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Id: 130910
Status: open
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Queue: perl6

Owner: Nobody
Requestors: alex.jakimenko [at] gmail.com
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Subject: [WEIRD] Sometimes parameterized regexes print nonsense about the number of arguments (/<smth(42)>/)
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Here are 3 examples that work as expected: Code: my regex meh($t) { xy }; say 'xy' ~~ /^ <meh(42)> $/ Result: 「xy」 meh => 「xy」 Code my regex meh($t) { xy }; say 'ab' ~~ /^ <meh(42)> $/ Result: Nil Code: my regex meh($t) { .. }; say 'xy' ~~ /^ <meh(42)> $/ Result: 「xy」 meh => 「xy」 And here is one that doesn't: Code: my regex meh($t) { .. }; say 'xyz' ~~ /^ <meh(42)> $/ Result: Too few positionals passed; expected 2 arguments but got 1 in regex meh at <tmp> line 1 in block <unit> at <tmp> line 1 Why? What second argument is it expecting? Nil is the right answer here.
On Fri, 03 Mar 2017 20:25:27 -0800, alex.jakimenko@gmail.com wrote: Show quoted text
> Here are 3 examples that work as expected: > > Code: > my regex meh($t) { xy }; say 'xy' ~~ /^ <meh(42)> $/ > > Result: > 「xy」 > meh => 「xy」 > > > Code > my regex meh($t) { xy }; say 'ab' ~~ /^ <meh(42)> $/ > > Result: > Nil > > > Code: > my regex meh($t) { .. }; say 'xy' ~~ /^ <meh(42)> $/ > > Result: > 「xy」 > meh => 「xy」 > > > > And here is one that doesn't: > > Code: > my regex meh($t) { .. }; say 'xyz' ~~ /^ <meh(42)> $/ > > Result: > Too few positionals passed; expected 2 arguments but got 1 > in regex meh at <tmp> line 1 > in block <unit> at <tmp> line 1 > > > > Why? What second argument is it expecting? > Nil is the right answer here.
Some more examples [23:10] <MasterDuke> m: my regex meh($t, $s) { .. }; say 'xyz' ~~ /^ <meh(1)> $/ [23:10] <evalable6> MasterDuke, rakudo-moar 11ee2fe17: OUTPUT: «(exit code 1) Too few positionals passed; expected 3 arguments but got 2␤ in regex meh at /tmp/cCSpiqVwyt line 1␤ in block <unit> at /tmp/cCSpiqVwyt line 1␤» [23:11] <MasterDuke> m: my regex meh($t, $s) { .. }; say 'xyz' ~~ /^ <meh(1, 2)> $/ [23:11] <evalable6> MasterDuke, rakudo-moar 11ee2fe17: OUTPUT: «(exit code 1) Too few positionals passed; expected 3 arguments but got 1␤ in regex meh at /tmp/FVoRYxVyfG line 1␤ in block <unit> at /tmp/FVoRYxVyfG line 1␤» [23:11] <MasterDuke> m: my regex meh($t, $s) { .. }; say 'xyz' ~~ /^ <meh(1, 2, 3)> $/ [23:11] <evalable6> MasterDuke, rakudo-moar 11ee2fe17: OUTPUT: «(exit code 1) Too many positionals passed; expected 3 arguments but got 4␤ in regex meh at /tmp/RumqR3rpLh line 1␤ in block <unit> at /tmp/RumqR3rpLh line 1␤» [23:11] <MasterDuke> very weird [23:11] <MasterDuke> m: my regex meh($t, $s) { .. }; say 'xyz' ~~ /^ <meh(1, 2, 3, 4)> $/ [23:11] <evalable6> MasterDuke, rakudo-moar 11ee2fe17: OUTPUT: «(exit code 1) Too many positionals passed; expected 3 arguments but got 5␤ in regex meh at /tmp/Mtn6BJJxmP line 1␤ in block <unit> at /tmp/Mtn6BJJxmP line 1␤»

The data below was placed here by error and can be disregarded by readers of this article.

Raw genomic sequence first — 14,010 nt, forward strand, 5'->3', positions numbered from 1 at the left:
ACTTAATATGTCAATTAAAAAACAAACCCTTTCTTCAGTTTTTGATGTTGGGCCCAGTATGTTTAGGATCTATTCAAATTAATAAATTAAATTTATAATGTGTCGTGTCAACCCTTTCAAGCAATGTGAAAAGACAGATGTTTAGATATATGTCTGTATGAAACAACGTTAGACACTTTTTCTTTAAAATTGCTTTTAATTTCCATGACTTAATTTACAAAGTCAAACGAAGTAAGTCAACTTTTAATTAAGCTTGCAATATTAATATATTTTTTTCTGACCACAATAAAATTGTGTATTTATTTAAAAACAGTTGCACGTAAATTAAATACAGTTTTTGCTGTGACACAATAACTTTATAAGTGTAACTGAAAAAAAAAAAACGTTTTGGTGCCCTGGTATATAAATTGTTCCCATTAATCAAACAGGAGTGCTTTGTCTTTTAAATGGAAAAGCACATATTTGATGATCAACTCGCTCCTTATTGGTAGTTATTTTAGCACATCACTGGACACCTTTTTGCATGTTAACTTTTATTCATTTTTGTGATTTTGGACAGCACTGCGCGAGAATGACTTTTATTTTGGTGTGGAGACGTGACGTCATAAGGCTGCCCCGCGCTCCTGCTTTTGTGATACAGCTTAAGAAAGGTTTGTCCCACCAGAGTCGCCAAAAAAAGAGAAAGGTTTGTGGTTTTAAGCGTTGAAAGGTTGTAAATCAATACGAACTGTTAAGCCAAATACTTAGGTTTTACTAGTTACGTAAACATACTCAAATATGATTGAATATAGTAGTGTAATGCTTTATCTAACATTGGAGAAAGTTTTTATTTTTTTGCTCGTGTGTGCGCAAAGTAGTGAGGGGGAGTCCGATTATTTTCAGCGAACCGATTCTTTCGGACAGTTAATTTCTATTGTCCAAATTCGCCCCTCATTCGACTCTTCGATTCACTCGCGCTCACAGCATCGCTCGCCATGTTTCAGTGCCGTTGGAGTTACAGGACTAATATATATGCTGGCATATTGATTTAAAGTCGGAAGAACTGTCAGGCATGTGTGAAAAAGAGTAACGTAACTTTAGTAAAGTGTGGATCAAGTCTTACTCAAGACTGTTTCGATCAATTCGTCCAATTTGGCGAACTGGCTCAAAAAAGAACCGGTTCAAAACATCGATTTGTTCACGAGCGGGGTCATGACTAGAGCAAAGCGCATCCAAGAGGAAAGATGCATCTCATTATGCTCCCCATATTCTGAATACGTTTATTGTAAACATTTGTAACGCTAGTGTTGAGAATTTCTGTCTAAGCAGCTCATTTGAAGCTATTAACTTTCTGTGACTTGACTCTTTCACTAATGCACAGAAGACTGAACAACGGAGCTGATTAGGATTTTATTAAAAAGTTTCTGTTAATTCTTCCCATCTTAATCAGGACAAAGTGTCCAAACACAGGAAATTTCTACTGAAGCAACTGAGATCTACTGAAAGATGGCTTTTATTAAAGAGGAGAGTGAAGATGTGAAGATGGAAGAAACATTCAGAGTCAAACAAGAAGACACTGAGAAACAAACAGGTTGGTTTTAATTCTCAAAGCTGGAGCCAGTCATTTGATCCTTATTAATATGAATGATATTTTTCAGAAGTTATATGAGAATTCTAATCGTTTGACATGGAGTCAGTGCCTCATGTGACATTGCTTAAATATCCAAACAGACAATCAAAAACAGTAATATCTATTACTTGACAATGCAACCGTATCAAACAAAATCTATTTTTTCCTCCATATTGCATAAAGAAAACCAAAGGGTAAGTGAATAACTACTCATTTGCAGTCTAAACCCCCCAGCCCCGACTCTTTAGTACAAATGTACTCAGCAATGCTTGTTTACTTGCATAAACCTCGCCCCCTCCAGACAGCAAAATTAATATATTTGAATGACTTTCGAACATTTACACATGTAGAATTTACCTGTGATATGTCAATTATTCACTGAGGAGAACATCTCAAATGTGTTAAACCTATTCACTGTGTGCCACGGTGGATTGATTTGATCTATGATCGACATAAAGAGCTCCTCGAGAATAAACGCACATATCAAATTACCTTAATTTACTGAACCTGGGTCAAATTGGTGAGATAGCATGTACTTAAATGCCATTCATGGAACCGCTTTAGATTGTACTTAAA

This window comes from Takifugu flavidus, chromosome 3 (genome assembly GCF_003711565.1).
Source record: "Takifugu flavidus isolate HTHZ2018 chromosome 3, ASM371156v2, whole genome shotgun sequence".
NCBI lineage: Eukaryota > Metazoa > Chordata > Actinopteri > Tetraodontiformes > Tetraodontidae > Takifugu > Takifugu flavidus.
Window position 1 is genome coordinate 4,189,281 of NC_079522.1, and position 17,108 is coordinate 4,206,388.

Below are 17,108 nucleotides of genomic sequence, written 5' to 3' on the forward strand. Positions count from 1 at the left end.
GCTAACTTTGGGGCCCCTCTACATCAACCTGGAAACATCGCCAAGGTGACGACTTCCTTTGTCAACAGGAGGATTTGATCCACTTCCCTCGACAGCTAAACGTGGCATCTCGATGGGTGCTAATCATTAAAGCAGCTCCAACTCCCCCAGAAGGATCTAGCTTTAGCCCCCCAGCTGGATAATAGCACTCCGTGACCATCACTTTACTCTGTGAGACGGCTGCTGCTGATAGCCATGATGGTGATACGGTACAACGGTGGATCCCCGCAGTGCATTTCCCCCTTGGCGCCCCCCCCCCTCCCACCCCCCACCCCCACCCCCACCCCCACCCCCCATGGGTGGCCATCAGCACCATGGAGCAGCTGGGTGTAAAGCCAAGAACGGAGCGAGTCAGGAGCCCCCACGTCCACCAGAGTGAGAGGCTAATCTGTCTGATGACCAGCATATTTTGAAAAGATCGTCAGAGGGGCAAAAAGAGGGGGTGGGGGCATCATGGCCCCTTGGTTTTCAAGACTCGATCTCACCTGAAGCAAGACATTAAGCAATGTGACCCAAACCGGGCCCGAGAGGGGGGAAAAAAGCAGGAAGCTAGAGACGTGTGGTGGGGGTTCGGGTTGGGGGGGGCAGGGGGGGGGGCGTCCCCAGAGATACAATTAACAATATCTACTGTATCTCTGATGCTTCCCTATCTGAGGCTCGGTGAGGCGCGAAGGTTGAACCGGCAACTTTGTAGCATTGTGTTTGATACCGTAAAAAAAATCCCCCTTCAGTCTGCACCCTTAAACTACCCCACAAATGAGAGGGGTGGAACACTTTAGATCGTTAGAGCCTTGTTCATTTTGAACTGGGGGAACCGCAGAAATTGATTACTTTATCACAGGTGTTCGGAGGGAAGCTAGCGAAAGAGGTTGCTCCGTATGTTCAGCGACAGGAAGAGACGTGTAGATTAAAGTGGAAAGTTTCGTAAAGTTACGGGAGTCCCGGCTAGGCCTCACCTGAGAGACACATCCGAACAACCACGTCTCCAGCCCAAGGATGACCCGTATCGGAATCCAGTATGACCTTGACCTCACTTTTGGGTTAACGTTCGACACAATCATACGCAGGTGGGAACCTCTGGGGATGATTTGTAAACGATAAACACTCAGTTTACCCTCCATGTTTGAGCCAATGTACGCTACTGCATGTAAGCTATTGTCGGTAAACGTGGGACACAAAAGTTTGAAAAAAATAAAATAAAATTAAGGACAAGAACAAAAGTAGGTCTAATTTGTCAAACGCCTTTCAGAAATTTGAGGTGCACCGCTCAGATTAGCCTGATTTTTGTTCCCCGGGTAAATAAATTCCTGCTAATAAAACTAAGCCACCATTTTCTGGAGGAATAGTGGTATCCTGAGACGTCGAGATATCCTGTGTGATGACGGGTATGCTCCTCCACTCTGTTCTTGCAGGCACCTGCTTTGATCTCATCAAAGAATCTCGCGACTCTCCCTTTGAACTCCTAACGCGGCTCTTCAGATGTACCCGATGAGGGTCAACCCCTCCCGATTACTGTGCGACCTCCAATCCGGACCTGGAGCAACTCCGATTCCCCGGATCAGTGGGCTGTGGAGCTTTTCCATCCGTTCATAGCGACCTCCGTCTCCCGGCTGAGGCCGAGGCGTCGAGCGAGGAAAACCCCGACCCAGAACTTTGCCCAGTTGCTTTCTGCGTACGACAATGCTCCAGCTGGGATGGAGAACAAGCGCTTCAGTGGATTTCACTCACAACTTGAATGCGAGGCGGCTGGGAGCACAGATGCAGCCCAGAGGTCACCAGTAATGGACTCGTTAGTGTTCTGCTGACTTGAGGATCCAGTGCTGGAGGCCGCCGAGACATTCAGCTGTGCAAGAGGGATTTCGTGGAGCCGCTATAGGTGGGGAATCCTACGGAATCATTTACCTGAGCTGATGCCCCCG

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It has to do with backtracking, because: 1) The problem disappears when `:ratchet` mode is enabled in the top-level regex: ➜ my regex meh ($t) { . }; ➜ say "ab" ~~ /^ :ratchet <meh(1)> $ /; Nil 2) The problem disappears when the named regex is made a `token`: ➜ my token meh ($t) { . }; ➜ say "ab" ~~ /^ <meh(1)> $ /; Nil Of course, the regex engine could avoid backtracking entirely in that example, but maybe it's just not optimized enough to know that. Here's a different example in which backtracking is actually necessary: my regex meh ($t) { { say "meh start"} .+? { say "meh end"} } say "abcde" ~~ / ^ <meh(42)> { say '$<meh> = ', $<meh> } $ /; It outputs: meh start meh end $<meh> = 「abcde」 Too few positionals passed; expected 2 arguments but got 1 in regex meh at [...] Note how the error message appears after having reached the end of the regex for the first time, just before it would have backtracked into `meh` for the first time. In comparison, when removing the parameterization of `meh`, the example prints the following (Note how it backtracked into `meh` four times, like it should): meh start meh end $<meh> = 「a」 meh end $<meh> = 「ab」 meh end $<meh> = 「abc」 meh end $<meh> = 「abcd」 meh end $<meh> = 「abcde」 In summary, what *appears* to be happening, is this: - If a named subrule is called with parameters... - And it matched... - But then the regex engine wants to backtrack into it... - Then it "calls" the subrule again, but fails to pass the parameters again.